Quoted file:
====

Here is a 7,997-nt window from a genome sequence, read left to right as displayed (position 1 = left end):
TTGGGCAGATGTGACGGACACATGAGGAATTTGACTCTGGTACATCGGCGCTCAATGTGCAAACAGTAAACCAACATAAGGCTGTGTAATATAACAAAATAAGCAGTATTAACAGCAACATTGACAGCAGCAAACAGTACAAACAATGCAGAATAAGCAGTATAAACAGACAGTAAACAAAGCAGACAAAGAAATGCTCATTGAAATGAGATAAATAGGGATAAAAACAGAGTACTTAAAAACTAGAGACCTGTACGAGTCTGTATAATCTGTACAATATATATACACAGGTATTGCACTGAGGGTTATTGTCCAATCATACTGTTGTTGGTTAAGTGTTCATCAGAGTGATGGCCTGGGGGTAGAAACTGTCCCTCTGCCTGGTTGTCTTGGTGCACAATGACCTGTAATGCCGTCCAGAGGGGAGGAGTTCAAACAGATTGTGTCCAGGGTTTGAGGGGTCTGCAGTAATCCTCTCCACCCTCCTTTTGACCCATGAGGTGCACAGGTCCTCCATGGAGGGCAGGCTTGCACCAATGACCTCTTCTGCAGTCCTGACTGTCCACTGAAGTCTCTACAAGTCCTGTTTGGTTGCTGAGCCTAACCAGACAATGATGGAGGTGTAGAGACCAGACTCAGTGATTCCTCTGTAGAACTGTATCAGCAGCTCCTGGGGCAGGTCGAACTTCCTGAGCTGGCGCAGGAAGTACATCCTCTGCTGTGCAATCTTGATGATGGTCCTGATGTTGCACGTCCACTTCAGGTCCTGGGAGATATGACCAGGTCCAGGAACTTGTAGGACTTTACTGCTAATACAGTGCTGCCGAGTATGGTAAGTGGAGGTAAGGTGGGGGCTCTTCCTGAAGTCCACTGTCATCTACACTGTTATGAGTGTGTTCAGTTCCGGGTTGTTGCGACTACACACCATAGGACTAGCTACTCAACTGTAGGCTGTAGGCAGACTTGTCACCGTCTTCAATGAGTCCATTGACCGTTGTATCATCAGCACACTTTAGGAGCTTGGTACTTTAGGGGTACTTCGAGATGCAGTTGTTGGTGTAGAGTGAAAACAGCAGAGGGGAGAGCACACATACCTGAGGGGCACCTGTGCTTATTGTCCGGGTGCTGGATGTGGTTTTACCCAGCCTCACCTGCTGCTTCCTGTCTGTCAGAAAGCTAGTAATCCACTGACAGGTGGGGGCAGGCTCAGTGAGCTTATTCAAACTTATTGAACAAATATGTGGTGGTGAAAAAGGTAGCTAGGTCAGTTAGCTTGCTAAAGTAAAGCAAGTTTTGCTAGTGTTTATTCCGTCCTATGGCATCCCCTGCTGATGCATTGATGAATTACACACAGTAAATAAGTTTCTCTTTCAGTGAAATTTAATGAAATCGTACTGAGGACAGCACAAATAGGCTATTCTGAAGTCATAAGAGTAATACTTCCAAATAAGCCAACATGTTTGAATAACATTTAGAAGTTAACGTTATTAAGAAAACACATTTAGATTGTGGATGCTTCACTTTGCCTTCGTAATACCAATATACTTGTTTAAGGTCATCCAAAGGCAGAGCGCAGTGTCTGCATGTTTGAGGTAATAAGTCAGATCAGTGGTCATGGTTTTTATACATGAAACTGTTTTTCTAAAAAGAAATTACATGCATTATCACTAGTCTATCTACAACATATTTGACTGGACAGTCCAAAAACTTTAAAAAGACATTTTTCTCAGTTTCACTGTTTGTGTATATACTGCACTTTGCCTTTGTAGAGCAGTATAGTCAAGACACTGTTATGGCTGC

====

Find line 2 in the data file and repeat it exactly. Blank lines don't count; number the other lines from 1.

TTGGGCAGATGTGACGGACACATGAGGAATTTGACTCTGGTACATCGGCGCTCAATGTGCAAACAGTAAACCAACATAAGGCTGTGTAATATAACAAAATAAGCAGTATTAACAGCAACATTGACAGCAGCAAACAGTACAAACAATGCAGAATAAGCAGTATAAACAGACAGTAAACAAAGCAGACAAAGAAATGCTCATTGAAATGAGATAAATAGGGATAAAAACAGAGTACTTAAAAACTAGAGACCTGTACGAGTCTGTATAATCTGTACAATATATATACACAGGTATTGCACTGAGGGTTATTGTCCAATCATACTGTTGTTGGTTAAGTGTTCATCAGAGTGATGGCCTGGGGGTAGAAACTGTCCCTCTGCCTGGTTGTCTTGGTGCACAATGACCTGTAATGCCGTCCAGAGGGGAGGAGTTCAAACAGATTGTGTCCAGGGTTTGAGGGGTCTGCAGTAATCCTCTCCACCCTCCTTTTGACCCATGAGGTGCACAGGTCCTCCATGGAGGGCAGGCTTGCACCAATGACCTCTTCTGCAGTCCTGACTGTCCACTGAAGTCTCTACAAGTCCTGTTTGGTTGCTGAGCCTAACCAGACAATGATGGAGGTGTAGAGACCAGACTCAGTGATTCCTCTGTAGAACTGTATCAGCAGCTCCTGGGGCAGGTCGAACTTCCTGAGCTGGCGCAGGAAGTACATCCTCTGCTGTGCAATCTTGATGATGGTCCTGATGTTGCACGTCCACTTCAGGTCCTGGGAGATATGACCAGGTCCAGGAACTTGTAGGACTTTACTGCTAATACAGTGCTGCCGAGTATGGTAAGTGGAGGTAAGGTGGGGGCTCTTCCTGAAGTCCACTGTCATCTACACTGTTATGAGTGTGTTCAGTTCCGGGTTGTTGCGACTACACACCATAGGACTAGCTACTCAACTGTAGGCTGTAGGCAGACTTGTCACCGTCTTCAATGAGTCCATTGACCGTTGTATCATCAGCACACTTTAGGAGCTTGGTACTTTAGGGGTACTTCGAGATGCAGTTGTTGGTGTAGAGTGAAAACAGCAGAGGGGAGAGCACACATACCTGAGGGGCACCTGTGCTTATTGTCCGGGTGCTGGATGTGGTTTTACCCAGCCTCACCTGCTGCTTCCTGTCTGTCAGAAAGCTAGTAATCCACTGACAGGTGGGGGCAGGCTCAGTGAGCTTATTCAAACTTATTGAACAAATATGTGGTGGTGAAAAAGGTAGCTAGGTCAGTTAGCTTGCTAAAGTAAAGCAAGTTTTGCTAGTGTTTATTCCGTCCTATGGCATCCCCTGCTGATGCATTGATGAATTACACACAGTAAATAAGTTTCTCTTTCAGTGAAATTTAATGAAATCGTACTGAGGACAGCACAAATAGGCTATTCTGAAGTCATAAGAGTAATACTTCCAAATAAGCCAACATGTTTGAATAACATTTAGAAGTTAACGTTATTAAGAAAACACATTTAGATTGTGGATGCTTCACTTTGCCTTCGTAATACCAATATACTTGTTTAAGGTCATCCAAAGGCAGAGCGCAGTGTCTGCATGTTTGAGGTAATAAGTCAGATCAGTGGTCATGGTTTTTATACATGAAACTGTTTTTCTAAAAAGAAATTACATGCATTATCACTAGTCTATCTACAACATATTTGACTGGACAGTCCAAAAACTTTAAAAAGACATTTTTCTCAGTTTCACTGTTTGTGTATATACTGCACTTTGCCTTTGTAGAGCAGTATAGTCAAGACACTGTTATGGCTGC